23andMe Lays Off 100 Employees

According to an article by Christina Farr in the CNBC news web site at https://cnb.cx/30Piet9:

23andMe is laying off 100 people, or 14% of its staff, mostly from its operations team, as consumer DNA tests are down.

CEO Anne Wojcicki didn’t have a clear explanation for that, but cited a variety of factors, including both recession fears and privacy concerns.

Wojcicki said she anticipated that DNA testing would explode when she co-founded the business in 2007, but is now looking ahead to a retracting market.

Wojcicki has theories, but she doesn’t have clear proof for why consumers are shying away from getting tests that reveal their percentage of Irish heritage, propensity for a favorite ice cream flavor, or whether they have a limited set of variants that are associated with breast cancer. Either way, she notes, she’s downsizing because it’s “what the market is ready for.”

“This has been slow and painful for us,” she said. She acknowledges that “privacy is top of mind” both for consumers and her executive team.

You can read the full story at: https://cnb.cx/30Piet9.

5 Comments

Privacy! Why folks would want to give private information to a company they don’t know much/anything about, even where the company is located, who the principals are, or where the company holds their records, or what happens to those records if the company is sold or goes under? I understand the pros, and there are many good ones. Finding lost parents. Although that’s both a blessing and a curse. Plus, the recession factor. Don’t believe me, but the professionals believe it’s coming. We’ve seen a marked decrease in contributions to non-profits this year. Marked! Folks are watching their money or spending it elsewhere.

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It is disappointing news but as she states it is what the market is ready for. My concern is not so much privacy but the company closing or selling. I think peoples privacy went out the window after 9/11. If privacy is so much an issue, then I suggest you live off the grid on everything, which is near impossible unless you have survival training. It would be like in that movie “Terminator”. You would have to get off the WWW.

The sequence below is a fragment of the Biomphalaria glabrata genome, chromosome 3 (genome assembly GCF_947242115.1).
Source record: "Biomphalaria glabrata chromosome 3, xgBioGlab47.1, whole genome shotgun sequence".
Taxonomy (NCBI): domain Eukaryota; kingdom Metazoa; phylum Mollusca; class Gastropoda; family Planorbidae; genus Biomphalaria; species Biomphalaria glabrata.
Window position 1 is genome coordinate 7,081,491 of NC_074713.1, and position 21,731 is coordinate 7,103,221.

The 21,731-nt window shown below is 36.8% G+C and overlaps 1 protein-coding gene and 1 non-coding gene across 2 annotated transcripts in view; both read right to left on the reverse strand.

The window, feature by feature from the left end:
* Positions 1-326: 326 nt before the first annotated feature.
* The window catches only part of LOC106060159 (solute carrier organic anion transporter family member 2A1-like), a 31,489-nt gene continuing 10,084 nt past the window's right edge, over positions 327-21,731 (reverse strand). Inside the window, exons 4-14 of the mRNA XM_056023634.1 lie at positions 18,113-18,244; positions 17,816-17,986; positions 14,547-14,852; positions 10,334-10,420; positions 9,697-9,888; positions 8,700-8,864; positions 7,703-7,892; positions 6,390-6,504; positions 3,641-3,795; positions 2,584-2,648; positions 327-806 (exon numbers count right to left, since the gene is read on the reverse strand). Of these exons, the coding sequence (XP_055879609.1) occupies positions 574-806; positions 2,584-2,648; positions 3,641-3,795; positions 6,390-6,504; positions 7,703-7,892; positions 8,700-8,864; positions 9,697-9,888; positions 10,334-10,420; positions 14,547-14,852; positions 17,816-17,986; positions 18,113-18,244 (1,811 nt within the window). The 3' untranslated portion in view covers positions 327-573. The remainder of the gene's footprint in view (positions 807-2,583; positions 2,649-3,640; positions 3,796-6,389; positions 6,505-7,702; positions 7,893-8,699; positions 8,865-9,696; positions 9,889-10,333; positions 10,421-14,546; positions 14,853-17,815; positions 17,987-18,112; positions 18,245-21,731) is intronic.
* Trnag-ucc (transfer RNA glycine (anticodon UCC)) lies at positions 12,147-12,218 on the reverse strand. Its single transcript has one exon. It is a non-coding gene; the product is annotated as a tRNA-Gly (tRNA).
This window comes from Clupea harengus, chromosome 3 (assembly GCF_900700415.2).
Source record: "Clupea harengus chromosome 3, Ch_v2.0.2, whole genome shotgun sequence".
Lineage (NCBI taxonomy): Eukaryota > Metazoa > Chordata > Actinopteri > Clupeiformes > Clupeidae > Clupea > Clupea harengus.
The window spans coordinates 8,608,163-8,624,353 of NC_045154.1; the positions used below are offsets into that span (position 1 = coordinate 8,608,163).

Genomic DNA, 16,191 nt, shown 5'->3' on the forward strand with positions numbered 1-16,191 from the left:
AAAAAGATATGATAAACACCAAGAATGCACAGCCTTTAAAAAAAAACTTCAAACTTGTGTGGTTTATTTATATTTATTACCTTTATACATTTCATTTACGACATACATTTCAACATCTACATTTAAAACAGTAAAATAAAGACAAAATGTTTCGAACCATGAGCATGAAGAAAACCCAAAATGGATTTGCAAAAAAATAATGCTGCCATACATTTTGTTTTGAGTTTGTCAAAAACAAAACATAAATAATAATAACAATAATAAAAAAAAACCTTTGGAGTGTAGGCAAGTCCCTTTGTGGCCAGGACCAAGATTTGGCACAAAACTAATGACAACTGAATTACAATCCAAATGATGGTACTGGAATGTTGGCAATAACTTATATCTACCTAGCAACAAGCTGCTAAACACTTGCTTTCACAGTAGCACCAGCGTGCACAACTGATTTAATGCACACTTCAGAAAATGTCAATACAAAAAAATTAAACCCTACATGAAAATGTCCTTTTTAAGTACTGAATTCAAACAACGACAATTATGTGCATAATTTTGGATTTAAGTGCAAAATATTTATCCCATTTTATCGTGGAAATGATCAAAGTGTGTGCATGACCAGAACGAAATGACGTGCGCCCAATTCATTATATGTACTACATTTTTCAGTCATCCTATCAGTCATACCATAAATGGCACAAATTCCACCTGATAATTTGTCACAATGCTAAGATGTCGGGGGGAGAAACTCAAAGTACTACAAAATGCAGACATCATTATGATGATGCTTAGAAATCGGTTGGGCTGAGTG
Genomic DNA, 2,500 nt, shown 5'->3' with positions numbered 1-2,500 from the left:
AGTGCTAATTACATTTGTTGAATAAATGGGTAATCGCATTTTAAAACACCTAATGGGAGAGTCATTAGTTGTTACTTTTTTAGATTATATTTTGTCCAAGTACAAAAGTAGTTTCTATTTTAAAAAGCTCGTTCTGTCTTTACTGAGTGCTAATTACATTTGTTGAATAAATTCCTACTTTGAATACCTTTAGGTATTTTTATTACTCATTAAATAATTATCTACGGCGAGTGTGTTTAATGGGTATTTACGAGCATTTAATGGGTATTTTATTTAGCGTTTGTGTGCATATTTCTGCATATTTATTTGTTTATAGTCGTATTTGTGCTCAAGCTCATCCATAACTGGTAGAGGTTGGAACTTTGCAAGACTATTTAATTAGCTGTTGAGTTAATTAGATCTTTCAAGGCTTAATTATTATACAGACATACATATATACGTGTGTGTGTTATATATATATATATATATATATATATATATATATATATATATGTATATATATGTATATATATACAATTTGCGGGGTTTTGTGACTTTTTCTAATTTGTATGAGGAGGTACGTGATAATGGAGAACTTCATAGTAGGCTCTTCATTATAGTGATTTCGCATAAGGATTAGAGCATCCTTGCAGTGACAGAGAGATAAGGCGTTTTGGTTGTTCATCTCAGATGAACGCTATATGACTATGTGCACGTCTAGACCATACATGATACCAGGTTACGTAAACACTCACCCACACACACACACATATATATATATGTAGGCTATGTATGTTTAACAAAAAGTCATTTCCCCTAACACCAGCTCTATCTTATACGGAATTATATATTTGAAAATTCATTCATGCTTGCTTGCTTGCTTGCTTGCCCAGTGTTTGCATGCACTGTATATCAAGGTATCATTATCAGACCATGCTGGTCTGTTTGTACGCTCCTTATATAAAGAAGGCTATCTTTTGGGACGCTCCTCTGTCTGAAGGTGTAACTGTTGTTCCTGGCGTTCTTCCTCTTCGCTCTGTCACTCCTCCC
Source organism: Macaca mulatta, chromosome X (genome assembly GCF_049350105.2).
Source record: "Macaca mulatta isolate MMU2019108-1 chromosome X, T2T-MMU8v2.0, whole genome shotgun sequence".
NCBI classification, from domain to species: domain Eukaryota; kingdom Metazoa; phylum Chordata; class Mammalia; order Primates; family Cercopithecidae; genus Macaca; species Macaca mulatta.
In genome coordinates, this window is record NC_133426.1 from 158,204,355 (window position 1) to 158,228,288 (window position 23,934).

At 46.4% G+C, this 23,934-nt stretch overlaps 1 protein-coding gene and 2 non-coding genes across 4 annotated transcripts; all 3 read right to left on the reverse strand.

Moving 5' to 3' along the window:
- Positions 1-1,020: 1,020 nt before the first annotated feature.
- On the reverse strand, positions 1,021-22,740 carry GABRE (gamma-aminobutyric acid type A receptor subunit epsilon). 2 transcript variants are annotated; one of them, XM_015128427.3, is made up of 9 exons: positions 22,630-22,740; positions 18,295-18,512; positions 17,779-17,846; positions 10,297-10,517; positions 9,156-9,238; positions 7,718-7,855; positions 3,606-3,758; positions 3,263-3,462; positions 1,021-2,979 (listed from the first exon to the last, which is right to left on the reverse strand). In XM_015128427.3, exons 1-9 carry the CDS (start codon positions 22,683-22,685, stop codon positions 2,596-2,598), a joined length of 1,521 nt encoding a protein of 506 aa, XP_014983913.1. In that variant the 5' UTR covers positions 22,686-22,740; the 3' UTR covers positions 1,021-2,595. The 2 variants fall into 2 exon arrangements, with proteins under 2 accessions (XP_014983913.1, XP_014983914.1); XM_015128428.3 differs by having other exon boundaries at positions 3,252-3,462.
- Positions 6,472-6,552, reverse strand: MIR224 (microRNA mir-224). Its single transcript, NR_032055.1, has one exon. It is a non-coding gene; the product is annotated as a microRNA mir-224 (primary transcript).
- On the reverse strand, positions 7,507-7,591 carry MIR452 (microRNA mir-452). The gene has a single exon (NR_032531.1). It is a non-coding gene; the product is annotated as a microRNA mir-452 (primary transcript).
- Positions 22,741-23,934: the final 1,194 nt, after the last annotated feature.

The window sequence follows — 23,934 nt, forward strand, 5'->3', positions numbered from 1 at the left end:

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I believe that much of 23 and Me’s problem is their choice of focus. While many folks want to know their ethnicity and health risks, many also want to work on their family trees. 23 and Me, until recently, has had no real tools to help with “cousin” matching or with tree matching.
They also have had far less advertising to the general populace than Ancestry and My Heritage and they have continued to have their prices for testing much higher than their competitors.
All formulas for poor growth and lost business opportunities.

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I think 23&Me made a mistake when they gave/sold their family trees to MyHeritage leaving no way to compare matches and trees. MyHeritage then charges for their services. Prior to them eliminating their trees, they were the service I always recommended. Now I never suggest them as it’s too hard for beginners to learn anything from their matches. They were only good for their medical information after that, and the govt stepped in and messed that up. Even though medical is back, it’s not the same.

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I think this is a sign that the golden days of family searching and DNA matching are behind us. Access to open archives is shrinking for perceived privacy reasons, and the acceleration of people submitting their DNA is over.

It’s not over yet, but I don’t think it will get better.

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